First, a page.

Although we’re now in 2011 — don’t forget to date your checks properly — we can still see 2010 in the rearview mirror. For example, our 2010 holiday card contest is still going on; you can review the contenders and cast your vote here.
And we still have yet to name a Lawyer of the Year for 2010. Thank you to everyone who responded to our call for nominations. We’ve narrowed down the nominees to a field of ten (although you’ll see only nine options in the poll because one is a joint nomination). As in past years, the contenders run the gamut from distinguished to despicable.
The envelope, please….
Here are the nominees for Above the Law’s 2010 Lawyer of the Year. We’ve listed them in alphabetical order, with a brief blurb about each:
- David Boies: This legendary litigator needs no introduction; he’s been a contender for Lawyer of the Year honors before. For 2010, readers support his candidacy based on (1) his pathbreaking work in advancing LGBT rights and marriage equality, through litigating Perry v. Schwarzenegger, and (2) the Boies Schiller firm’s amazing bonuses, one of the few pieces of good news in a largely gloomy bonus season.
- Jack Camp: The former chief judge of the federal court in Atlanta (N.D. Ga.) made the federal judiciary a lot more interesting this year. How many federal judges can say they’ve done drugs with a stripper (whom they’ve also done)? Alas, Jack Camp – who pleaded guilty to drug-related charges – is no longer a judge. His Honor will be sorely missed.
- Chris Christie: Governor Christie, the former U.S. Attorney for New Jersey, is winning favorable reviews – and even generating presidential buzz – for his leadership of the Garden State. (Disclosure: Christie is my former boss, from my days as an assistant U.S. attorney in D.N.J.)
- Elena Kagan: Release the Kagan! The former dean of Harvard Law School and first woman to serve as solicitor general was confirmed as an associate justice of the U.S. Supreme Court last year. ‘Nuff said.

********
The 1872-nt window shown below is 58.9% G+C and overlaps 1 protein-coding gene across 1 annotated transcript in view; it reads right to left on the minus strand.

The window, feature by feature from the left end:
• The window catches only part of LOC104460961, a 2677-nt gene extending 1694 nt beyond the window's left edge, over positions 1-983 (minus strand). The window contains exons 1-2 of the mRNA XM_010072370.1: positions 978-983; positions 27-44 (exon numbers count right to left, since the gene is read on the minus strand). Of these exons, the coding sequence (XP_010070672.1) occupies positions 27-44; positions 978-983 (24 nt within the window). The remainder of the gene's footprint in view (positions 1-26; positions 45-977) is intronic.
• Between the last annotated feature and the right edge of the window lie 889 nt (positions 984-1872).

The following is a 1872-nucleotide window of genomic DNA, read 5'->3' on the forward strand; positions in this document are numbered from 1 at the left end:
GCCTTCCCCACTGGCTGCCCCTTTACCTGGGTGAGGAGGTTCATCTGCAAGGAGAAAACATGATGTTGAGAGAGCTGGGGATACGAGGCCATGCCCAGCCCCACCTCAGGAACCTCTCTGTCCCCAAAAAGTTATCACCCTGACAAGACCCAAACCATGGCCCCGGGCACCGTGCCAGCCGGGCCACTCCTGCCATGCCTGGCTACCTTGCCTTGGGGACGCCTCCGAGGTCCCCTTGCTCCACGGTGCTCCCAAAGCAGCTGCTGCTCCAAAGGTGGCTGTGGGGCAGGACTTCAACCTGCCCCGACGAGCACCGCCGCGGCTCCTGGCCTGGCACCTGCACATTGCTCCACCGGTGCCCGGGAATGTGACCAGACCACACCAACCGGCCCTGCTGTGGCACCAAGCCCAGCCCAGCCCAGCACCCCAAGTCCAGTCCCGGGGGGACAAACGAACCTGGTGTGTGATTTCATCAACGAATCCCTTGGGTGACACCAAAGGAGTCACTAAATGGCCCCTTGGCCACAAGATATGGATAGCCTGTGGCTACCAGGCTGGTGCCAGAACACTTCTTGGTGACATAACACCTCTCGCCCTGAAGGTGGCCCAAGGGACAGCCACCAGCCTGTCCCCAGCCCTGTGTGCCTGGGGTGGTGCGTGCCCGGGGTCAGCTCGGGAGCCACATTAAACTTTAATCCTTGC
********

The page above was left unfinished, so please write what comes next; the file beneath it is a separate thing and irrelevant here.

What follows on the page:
- Patrick Lynch and Kyle McEntee: These enterprising gents from Vanderbilt Law founded Law School Transparency (LST), a group committed to keeping law schools honest in reporting the employment outcomes of their graduates. Read about their great organization, which has already brought about changes in job data reporting by U.S. News, over here.
- Ted Olson: One of the nation’s finest appellate advocates, Olson was nominated by readers for his advocacy on behalf of marriage equality, in Perry v. Schwarzenegger – alongside David Boies, his former adversary from Bush v. Gore. Some suggested a joint Boies/Olson nomination, but we’ve broken them out separately. As one Olson proponent noted, “A conservative who bucks the trend is infinitely more impressive than a liberal (Boies) doing what’s expected of him. Olson fought for same-sex marriage when it cost him credibility in the movement that he helped to found, while Boies did what everyone expected.” (Also, some might want to vote for Boies based on the BSF bonuses rather than his Perry work.)
- Steven Pesner: If you haven’t seen the Akin Gump litigation partner’s remarkable email about the importance of entering time in a timely fashion, check it out here.
- Irving Picard: A partner at Baker & Hostetler, Picard made headlines in 2010 for his work trying to clean up the Bernie Madoff mess. And his work is far from over; expect Picard to remain in the news this year.
- Andrew Shirvell: The former Michigan assistant attorney general took a stand in 2010 against the gay agenda — as embodied by Chris Armstrong, the openly gay (and very handsome) student body president at the University of Michigan. Read about Shirvell’s exploits here.
Who should be named Above the Law’s Lawyer of the Year for 2010? Argue the merits in the comments, then vote. We’ll leave voting open until MONDAY, JANUARY 10, at 11:59 PM. Thanks!
Who should be named Above the Law's Lawyer of the Year for 2010?
- Patrick Lynch & Kyle McEntee (28%, 353 Votes)
- Ted Olson (16%, 197 Votes)
- Elena Kagan (14%, 181 Votes)
- David Boies (11%, 139 Votes)
- Steven Pesner (8%, 94 Votes)
- Chris Christie (7%, 82 Votes)
- Jack Camp (6%, 76 Votes)
- Andrew Shirvell (6%, 75 Votes)
- Irving Picard (5%, 57 Votes)
Total Voters: 1,253